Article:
Late one afternoon Maro sat in front of his house in
Kenyamonta village in Mara Region in western Tanzania. As he puffed on his pipe
he felt very content for a 79-year-old man. He had enjoyed a long, full life and
except for occasional arthritis his health was still pretty good. As an elder in
his clan and village he was highly respected and looked up to. He fondly
remembered his three wives (the youngest Theresa was still living), his 16
children and too many grandchildren to count. He still had many cows, good
fields and even a strong house with a tin roof (permanent dwelling those "smart"
young government officials liked to call it).
But something was bothering Maro. His mind and heart were
restless. Oh yes, it was that provocative question the Catholic priest at Iramba
Parish three kilometers away had asked him. Just how did he put it: "Maro, you
may be 79 years old, but why don’t you be baptized a Catholic?" Maro had laughed
at the question and put the priest off with a local Kingoreme proverb about not
starting anything new late in life.
But now the priest’s question was bothering Maro. After all, why didn’t Maro get
baptized? Why didn’t he become a Christian in his old age? For years his third
wife Theresa had been pestering Maro about getting married in the Catholic
Church so she could receive communion again. But Maro always managed to wave his
hand and make a joke about "not teaching an old dog new tricks." So Maro puffed
on his pipe and thought; he thought and piped on his pipe. Finally he said, "So
be it. I ‘ll get baptized and please everyone in my extended family. This will
make the priest and my Catholic friends happy too. So be it."
Maro thought he could make it a quick affair, but the
priest and catechists said it would be a two-year period of instruction — a
two-year spiritual journey they called it. "I won’t be alive in two years," Maro
laughingly told them. But anyway he started. It was during the month of May and
they called it the "Service to Receive the Inquirers." About 80 people started
the two-year period along with Maro. He appreciated that there was a special
class just for the older men and women who wanted to use the local language
Actually Maro found the priest and the parish council
leaders very helpful. Due to his arthritis he didn’t have to walk to Iramba
Church for all the instructions. He participated in the weekly Sunday Eucharist,
of course, but sometimes the catechists Pius and Nicolas came to Maro’s home for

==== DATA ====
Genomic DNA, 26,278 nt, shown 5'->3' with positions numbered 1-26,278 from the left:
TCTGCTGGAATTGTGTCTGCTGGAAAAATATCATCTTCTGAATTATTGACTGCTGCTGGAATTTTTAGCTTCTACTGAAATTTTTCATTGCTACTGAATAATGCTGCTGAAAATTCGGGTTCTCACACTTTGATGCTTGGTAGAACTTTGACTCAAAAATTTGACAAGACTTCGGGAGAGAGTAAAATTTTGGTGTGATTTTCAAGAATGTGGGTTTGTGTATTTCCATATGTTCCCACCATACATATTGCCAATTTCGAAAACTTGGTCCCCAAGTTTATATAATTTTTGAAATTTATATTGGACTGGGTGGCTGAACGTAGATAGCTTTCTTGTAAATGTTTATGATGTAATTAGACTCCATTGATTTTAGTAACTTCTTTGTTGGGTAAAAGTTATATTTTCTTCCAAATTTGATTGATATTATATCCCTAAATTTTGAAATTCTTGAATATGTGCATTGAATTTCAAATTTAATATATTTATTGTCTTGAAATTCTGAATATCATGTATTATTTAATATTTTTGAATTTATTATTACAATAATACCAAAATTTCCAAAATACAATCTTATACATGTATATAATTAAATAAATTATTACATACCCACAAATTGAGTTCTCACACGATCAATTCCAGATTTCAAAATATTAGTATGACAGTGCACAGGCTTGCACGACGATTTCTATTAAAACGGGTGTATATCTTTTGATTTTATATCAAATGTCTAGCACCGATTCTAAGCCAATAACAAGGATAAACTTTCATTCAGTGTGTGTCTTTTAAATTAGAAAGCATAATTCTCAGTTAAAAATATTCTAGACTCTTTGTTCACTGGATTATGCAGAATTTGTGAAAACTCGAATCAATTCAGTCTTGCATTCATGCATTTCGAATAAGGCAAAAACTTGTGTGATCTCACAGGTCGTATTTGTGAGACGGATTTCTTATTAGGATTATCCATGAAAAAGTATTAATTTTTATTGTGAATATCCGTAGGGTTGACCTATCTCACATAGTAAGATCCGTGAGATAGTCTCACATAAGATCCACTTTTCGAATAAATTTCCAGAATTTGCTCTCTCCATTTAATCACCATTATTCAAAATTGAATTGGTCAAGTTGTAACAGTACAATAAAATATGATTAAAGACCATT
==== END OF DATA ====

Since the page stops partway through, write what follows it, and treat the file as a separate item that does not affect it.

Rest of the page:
the instructions. He never missed the weekly meeting of the Small Christian
Community of Kenyamonta town. He chose Petro Mosi, an old Catholic friend in the
SCC, to be his companion and helper during the two-year adult catechumenate. The
way the Christians shared together in the SCC Maro agreed that the Catholic
faith was "caught more than taught."
As the different stages of the two-year adult
catechumenate went on Maro tried to be as faithful as everyone else. Having the
classes in Kingoreme was a big help. He was pleased that the catechists affirmed
the importance of certain Ngoreme religious customs and used Kingoreme names for
God such as "Nyamhanga." He learned a lot about the Ten Commandments and the
seven sacraments — things he had heard his wives and children talk about for
many years. Maro was also interested in the explanation of the church as a
"community of believers."
As the other older people, Maro wanted to choose a
Christian name early. He said, "As old as I am, I will have only a short time to
use my new Christian name." He chose "Paul" because he admired how the great
saint had taken a decisive new direction in his life. Maro’s good friend Makore
chose the name Elias because he wanted to be taken up to heaven as soon as he
died. With Theresa as his only living wife Maro (now Paul) realized he could be
received into the Catholic Church rather easily. But some of the other men in
his class had several wives and complicated marriage cases to sort out. Other
people dropped out of the classes after several months.
The official "Rite of Initiation into the Catechumenate"
took place the following March. At this time Maro formally chose his new name
Paul. He told everyone how proud he was to be preparing to become a Christian.
His old Catholic friends kidded him that his five-year-old great grandchildren
had been using their Christian names since birth and Paul was only starting when
he was 80 years old.
Paul started the second year of the adult catechumenate along with 44 other
people in the parish. The twice-weekly catechism classes continued and he
learned a lot about the New Testament and the mass. He particularly liked the
stories of Jesus Christ’s miracles and parables. Paul’s eyes were too bad for
regular reading but he enjoyed the weekly Bible sharing in his Kenyamonta town
SCC. In December Paul participated in a three-day religious education seminar at
the Iramba Parish center. "Only four months before your baptism at Easter," the
priest told everyone. Paul said, "I’ve waited for 80 years. Now I can certainly
wait for four more months."
Finally April came and the final preparations during Holy
Week. All together 38 catechumens prepared to be baptized during the Easter
Vigil on Holy Saturday night ranging from 81-year-old Paul Maro to 15-year-old
Pamela Owino. Everyone praised Paul for persevering during his two-year
As the water was poured over his head Paul smiled and said to himself, "Yes, now
I am a Christian too." After the adult baptisms Theresa came up for the blessing
of their marriage. As the two of them received communion together for the first
time the beaming faces of all of Paul’s children and grandchildren were wet with
At the end of the Holy Saturday liturgy many Christians
danced in the church and sang the joyful Easter song "Jesus Christ Has Risen.
Let Us Praise Him." Paul clapped with everyone else and thought to himself, "I
feel young. After all, I’m starting a new life."